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Health Equity in Kidney Care

Interview with Lorien Dalrymple, SVP and Head of Population Health and Medicine

Lorien Dalrymple, MD, MPH is an experienced nephrologist focused on improving the quality of healthcare. In January 2024 she was promoted to Senior Vice President and Head of Population Health and Medicine at Fresenius Medical Care, where she is leading work related to measuring healthcare quality and reducing health disparities. We asked her to share her background and perspective on how Fresenius Medical Care can help reduce health disparities and advance health equity.

Q: Tell us a little bit about yourself and what drew you to nephrology as a specialty.

A: I attended medical school at the University of Colorado and then completed my internal medicine residency and nephrology fellowship training at the University of Washington. At these institutions I had the opportunity to learn from exceptional nephrologists. I chose nephrology as a subspecialty because of the opportunity to have long-term care relationships with patients and their families, the need for complex medical decision-making, and interesting pathophysiology. While I was at the University of Washington, I also completed my Master of Public Health degree.

I have had a longstanding interest in the measurement of healthcare quality. I was on the National Quality Forum Renal Standing Committee and had the opportunity to serve as a committee co-chair.

Q: What factors did you consider when you joined Fresenius Medical Care?

A: It was, and still is, the opportunity to influence and improve care for people with kidney disease. The potential scale of impact is unique to large healthcare providers.

Q: Can you give us a brief overview of your time with Fresenius Medical Care so far?

A: I joined the company in 2016 as Vice President for Epidemiology and Research in the Fresenius Medical Care North America Medical Office. In 2020, I was appointed to Global Head of Population Health. My roles and responsibilities continued to evolve until my promotion to Senior Vice President and Head of Population Health and Medicine for the Global Medical Office in January 2024.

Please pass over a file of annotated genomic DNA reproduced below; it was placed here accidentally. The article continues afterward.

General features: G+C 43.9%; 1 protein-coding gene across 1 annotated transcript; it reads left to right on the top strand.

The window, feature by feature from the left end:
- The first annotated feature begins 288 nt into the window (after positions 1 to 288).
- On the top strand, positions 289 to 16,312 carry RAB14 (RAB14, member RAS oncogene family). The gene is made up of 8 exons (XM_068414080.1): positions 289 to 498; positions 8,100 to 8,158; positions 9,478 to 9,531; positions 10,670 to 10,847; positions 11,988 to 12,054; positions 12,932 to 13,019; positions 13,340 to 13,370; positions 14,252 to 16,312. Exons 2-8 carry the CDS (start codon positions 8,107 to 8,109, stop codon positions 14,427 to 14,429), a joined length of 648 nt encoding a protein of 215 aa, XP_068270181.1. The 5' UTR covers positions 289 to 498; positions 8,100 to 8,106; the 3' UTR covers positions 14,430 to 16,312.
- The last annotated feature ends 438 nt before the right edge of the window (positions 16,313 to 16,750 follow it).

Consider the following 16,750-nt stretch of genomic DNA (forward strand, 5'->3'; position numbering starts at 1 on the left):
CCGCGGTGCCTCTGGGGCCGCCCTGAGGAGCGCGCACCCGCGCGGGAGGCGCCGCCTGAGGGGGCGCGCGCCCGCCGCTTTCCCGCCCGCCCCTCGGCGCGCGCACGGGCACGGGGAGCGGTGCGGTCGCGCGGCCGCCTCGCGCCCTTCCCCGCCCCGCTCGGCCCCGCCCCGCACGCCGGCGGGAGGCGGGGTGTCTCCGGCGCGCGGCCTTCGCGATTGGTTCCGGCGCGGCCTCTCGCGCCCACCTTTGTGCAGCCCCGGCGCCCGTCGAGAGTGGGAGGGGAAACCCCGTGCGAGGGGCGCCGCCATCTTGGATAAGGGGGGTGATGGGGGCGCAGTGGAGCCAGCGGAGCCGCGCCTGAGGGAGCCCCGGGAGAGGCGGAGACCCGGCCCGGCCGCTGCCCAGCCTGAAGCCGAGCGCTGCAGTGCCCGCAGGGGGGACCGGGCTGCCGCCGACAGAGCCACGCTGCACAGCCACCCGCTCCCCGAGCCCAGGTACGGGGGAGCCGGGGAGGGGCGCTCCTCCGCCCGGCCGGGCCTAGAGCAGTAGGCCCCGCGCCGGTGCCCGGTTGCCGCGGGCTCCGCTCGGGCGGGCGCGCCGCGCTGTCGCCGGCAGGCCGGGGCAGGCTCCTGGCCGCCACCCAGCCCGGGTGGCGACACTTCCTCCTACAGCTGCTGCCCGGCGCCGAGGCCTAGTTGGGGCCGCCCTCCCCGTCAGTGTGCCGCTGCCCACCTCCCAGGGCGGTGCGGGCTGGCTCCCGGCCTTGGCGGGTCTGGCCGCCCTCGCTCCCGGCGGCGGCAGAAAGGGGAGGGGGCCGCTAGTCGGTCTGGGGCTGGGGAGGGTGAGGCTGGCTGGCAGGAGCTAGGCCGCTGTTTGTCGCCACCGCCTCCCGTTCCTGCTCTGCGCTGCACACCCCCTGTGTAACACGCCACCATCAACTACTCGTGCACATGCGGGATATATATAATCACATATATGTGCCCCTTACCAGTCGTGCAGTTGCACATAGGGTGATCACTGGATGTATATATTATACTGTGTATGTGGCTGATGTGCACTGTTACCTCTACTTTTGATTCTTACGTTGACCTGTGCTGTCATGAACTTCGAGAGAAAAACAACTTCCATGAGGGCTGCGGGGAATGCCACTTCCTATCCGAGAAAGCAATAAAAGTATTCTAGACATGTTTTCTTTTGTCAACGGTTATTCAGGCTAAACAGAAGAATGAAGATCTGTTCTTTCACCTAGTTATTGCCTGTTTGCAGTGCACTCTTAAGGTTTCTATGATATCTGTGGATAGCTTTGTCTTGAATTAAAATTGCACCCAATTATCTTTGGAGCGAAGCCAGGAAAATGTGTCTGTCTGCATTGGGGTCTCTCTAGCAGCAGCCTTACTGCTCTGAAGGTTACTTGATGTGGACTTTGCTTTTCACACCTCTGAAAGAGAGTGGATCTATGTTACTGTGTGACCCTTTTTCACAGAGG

While my roles and responsibilities have evolved over the years, I have always provided clinical and epidemiologic expertise within the organization. My current responsibilities include further development of global healthcare quality and safety measures, collaboration across the organization to develop and implement a global health equity strategy, collaboration with U.S. academic institutions on research, and support of organizational sustainability efforts.

Q: Why is health equity important in kidney care globally?

A: Health equity and reducing health disparities is important across all healthcare fields and settings. It's well recognized throughout the world that health disparities exist, and there are many factors that lead to these observed differences. The question we should be asking ourselves at Fresenius Medical Care is, how do we as a healthcare organization meaningfully address and reduce known health and healthcare disparities? Healthcare organizations have an important and critical role in reducing health disparities and advancing health equity.

As an example, in the U.S. there has been a focus on increasing the overall use of home dialysis, yet disparities have not been adequately addressed and much more work is needed to reduce differences in the use of home dialysis based on socioeconomic status or race and ethnicity.

Q: What improvements is Fresenius Medical Care working toward in the health equity space — in the U.S. and globally? What are your immediate priorities?

A: First, let me describe some of the work in the U.S. We're creating the U.S. Health Equity Strategic Plan, which will be adopted by every facility in the U.S. We will use our demographic and clinical data to identify and address disparities and make those insights available at the clinic level, not just at a regional or national level. Later this year, clinics in the U.S. will be able to use clinic-level data to identify disparities in their population under care and use this information to improve the quality of care.

One of the initiatives I'm most excited about is our plan to launch a national quality improvement project focused on lowering food insecurity in our end stage kidney disease population under care in the U.S. This will be a multiyear effort where we'll be disciplined in screening and developing interventions to lower food insecurity. These activities are foundational to fulfilling the End Stage Renal Disease Quality Incentive Program Facility Commitment to Health Equity.

In the rest of the world, we will first focus on creating a global steering committee responsible for the governance of FME [Fresenius Medical Care] global health equity initiatives and a global data framework for identifications of health disparities.

Q: How do you envision continuing to promote health equity in your new role?

A: Fresenius Medical Care, as a healthcare organization, wants everyone to have the highest level of health and well-being possible. Healthcare organizations need to focus on and be committed to addressing health disparities. Reducing health disparities is integral to providing high-quality healthcare. I am focused on collaborating across the organization to drive progress towards the reduction of health disparities and advancement of health equity.

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